Monday, August 30, 2010

{Press} Right whale found dead in Digby County

Digby Courier | August 24th, 2010 | Leanne Delong

"Third right whale found dead in three weeks along Atlantic seaboard"

"A North Atlantic right whale was found dead on a beach two kilometers west of Sandy Cove, Digby County, N.S. on Aug. 13.

Fisheries and Oceans met with a local fishing vessel, which hauled the whale to Gulliver’s Cove.

A group from Holland College on Prince Edward Island, including a wildlife pathologist, and a second group from a whale institute on Campobello Island performed a necropsy on Aug. 15, said DFO fisheries officer Philip Bouma.

The researchers started the necropsy at 9 a.m. and stopped 7:30 p.m. that night and then wrapped up by 4 p.m. the next day.

New England Aquarium senior scientist Moira Brown was among those from Campobello Island, and said the whale was about 45 feet long and male.

“There were fractures in the skull and in the rostrum, the upper part of the head and also in the ear bones,” Brown said.

Samples were taken back to Holland College to determine if the fractures occurred before or after the whale died.

“We will try to see if we can match this whale to an individual in our catalogue and we’ll take skin samples to see if we can match the whale with its DNA. If we’ve already sampled it we are probably able to match it,” Brown added.

“It was quite interesting to see,” said onlooker Wanda VanTassell. “They were really good, they’d answer questions people had.”

The DFO’s Bouma said this was the third right whale to be found dead in three weeks along the Atlantic seaboard.

The numbers of right whales are up from 10 years ago, but there are only 450 of them now, he said."

{Press} Dead right whale washes ashore in Washington County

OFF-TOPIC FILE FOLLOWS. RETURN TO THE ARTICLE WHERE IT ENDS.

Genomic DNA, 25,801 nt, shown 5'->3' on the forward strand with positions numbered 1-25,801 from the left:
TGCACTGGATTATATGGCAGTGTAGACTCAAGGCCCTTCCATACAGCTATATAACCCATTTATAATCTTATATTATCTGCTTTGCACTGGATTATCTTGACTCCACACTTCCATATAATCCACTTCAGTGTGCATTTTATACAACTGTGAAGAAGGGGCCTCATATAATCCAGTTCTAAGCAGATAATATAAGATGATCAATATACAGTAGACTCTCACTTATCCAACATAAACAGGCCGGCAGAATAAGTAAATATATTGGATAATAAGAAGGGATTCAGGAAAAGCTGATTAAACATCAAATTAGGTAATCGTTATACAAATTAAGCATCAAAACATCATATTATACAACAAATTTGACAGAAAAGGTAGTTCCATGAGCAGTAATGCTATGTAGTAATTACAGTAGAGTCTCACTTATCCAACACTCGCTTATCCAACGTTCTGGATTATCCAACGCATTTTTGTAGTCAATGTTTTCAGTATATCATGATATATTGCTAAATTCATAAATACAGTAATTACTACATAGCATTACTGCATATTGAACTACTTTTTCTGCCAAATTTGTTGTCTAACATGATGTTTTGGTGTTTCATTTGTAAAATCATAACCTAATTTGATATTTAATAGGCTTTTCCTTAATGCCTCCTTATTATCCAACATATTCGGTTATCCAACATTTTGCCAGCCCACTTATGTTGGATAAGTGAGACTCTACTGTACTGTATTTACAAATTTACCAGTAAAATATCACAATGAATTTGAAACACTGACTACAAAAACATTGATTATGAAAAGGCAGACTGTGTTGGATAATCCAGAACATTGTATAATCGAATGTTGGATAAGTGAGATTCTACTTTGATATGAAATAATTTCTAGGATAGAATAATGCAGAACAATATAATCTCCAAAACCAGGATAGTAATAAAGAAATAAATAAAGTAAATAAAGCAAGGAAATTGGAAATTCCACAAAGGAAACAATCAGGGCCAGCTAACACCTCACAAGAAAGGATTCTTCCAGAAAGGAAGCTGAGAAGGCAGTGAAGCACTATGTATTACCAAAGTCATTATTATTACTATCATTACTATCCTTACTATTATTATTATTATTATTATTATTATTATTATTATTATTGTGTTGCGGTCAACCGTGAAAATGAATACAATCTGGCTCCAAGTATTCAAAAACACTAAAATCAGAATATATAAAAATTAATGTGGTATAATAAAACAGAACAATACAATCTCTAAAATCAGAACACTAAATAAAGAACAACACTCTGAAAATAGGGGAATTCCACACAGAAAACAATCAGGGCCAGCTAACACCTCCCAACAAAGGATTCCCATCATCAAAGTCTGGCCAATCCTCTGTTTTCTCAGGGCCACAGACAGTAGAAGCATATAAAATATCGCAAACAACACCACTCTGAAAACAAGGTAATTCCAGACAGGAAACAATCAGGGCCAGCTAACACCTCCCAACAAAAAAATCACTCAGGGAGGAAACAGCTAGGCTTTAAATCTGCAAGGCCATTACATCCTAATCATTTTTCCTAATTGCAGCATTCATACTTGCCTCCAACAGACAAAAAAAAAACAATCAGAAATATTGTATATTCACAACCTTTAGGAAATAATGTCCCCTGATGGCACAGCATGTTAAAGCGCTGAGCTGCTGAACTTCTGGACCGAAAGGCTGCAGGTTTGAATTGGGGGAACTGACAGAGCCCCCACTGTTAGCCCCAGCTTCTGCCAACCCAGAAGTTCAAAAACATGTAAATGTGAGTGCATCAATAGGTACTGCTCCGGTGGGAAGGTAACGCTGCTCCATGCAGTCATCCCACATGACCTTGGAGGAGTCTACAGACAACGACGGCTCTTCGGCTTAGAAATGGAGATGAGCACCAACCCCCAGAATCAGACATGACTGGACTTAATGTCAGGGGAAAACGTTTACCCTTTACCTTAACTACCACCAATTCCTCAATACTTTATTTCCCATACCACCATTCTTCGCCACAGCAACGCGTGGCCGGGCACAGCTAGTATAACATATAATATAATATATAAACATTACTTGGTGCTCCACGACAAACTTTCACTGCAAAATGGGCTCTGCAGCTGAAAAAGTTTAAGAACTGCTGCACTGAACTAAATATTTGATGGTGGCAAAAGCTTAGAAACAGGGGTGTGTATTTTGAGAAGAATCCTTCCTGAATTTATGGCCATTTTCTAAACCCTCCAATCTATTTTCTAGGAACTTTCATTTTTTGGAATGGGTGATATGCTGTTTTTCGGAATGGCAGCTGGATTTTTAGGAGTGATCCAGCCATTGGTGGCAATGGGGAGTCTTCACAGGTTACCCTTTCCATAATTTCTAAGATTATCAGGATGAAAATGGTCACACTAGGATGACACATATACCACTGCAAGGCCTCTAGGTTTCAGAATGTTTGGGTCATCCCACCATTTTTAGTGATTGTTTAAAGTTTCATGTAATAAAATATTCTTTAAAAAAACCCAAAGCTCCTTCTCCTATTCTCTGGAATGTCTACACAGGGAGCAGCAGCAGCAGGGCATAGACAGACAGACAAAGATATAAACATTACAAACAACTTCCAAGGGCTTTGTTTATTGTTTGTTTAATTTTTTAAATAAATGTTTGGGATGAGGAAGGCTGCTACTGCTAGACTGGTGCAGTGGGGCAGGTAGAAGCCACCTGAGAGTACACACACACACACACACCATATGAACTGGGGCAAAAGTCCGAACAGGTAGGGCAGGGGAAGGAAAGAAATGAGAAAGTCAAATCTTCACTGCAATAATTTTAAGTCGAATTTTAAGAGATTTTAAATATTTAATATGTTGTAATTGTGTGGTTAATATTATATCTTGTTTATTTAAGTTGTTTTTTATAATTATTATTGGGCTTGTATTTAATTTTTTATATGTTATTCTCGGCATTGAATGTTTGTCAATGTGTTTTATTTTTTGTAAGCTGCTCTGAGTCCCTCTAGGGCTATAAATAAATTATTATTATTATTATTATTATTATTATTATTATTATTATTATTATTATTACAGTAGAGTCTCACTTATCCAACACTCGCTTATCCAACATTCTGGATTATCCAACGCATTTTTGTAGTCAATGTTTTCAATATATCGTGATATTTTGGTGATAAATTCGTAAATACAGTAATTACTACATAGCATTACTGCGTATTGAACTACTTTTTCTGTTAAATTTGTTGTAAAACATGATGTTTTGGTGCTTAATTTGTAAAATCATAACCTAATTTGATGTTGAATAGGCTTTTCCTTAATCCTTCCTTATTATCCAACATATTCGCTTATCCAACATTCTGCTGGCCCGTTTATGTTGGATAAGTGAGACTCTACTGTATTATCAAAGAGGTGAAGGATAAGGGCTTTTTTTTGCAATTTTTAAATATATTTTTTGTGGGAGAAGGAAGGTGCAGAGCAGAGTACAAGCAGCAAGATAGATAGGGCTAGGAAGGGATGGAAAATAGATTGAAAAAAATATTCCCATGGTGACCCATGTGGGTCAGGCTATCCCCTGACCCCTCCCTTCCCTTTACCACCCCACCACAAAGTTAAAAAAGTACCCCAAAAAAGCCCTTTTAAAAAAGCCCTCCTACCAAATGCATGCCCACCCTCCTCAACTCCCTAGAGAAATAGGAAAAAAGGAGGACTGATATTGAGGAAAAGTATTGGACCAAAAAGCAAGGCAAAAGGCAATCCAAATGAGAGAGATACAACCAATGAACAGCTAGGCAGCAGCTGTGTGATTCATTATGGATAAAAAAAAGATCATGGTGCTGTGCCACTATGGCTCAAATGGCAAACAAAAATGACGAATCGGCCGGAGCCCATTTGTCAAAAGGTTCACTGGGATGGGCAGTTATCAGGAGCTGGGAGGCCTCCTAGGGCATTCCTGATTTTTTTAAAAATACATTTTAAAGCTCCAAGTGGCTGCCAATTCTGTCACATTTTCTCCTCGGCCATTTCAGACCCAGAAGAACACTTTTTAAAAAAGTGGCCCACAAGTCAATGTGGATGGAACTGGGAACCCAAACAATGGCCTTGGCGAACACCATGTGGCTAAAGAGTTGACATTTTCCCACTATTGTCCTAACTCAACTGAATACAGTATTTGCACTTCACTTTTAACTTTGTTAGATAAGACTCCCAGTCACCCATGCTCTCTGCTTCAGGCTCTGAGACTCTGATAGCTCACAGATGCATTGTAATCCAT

Bangor Daily News | Bill Trotter | August 21, 2010

"MACHIAS, Maine — More than a month after it was first reported, the carcass of an endangered right whale has washed up along the Washington County shore.

The whale, a female between 2 and 3 years old, was found last week, according to Sean Todd, director of Allied Whale at College of the Atlantic. The carcass has two large gash marks on its underside, but Todd cautioned on Thursday that these marks may have been made after the whale died, while it was still floating at sea.

“It was first spotted [floating in the Gulf of Maine] one month ago, and it was decomposing then,” Todd said. “It is now very decomposed.”

Researchers have yet to fully examine the whale’s carcass, according to Todd.

At the request of Allied Whale, Bangor Daily News agreed not to disclose the whale’s location in order to reduce the risk of anyone tampering with the carcass, which remains where it was found.

Todd said the whale’s skeleton remains intact and that researchers plan to clean it, piece it together and donate it to a museum.

Todd said a necropsy has not been performed on the whale carcass and that a cause of death has not yet been determined. Because right whales are listed as an endangered species by the federal government, investigators will try to determine whether anyone may be responsible for the whale's death. Only about 400 right whales remain in North Atlantic waters. Because of their low reproduction rates, scientists are concerned they may go extinct.

“When a dead right whale is found, the stakes go up,” Todd said. “Whenever an [endangered] animal dies, there is always an investigation into the cause of death.”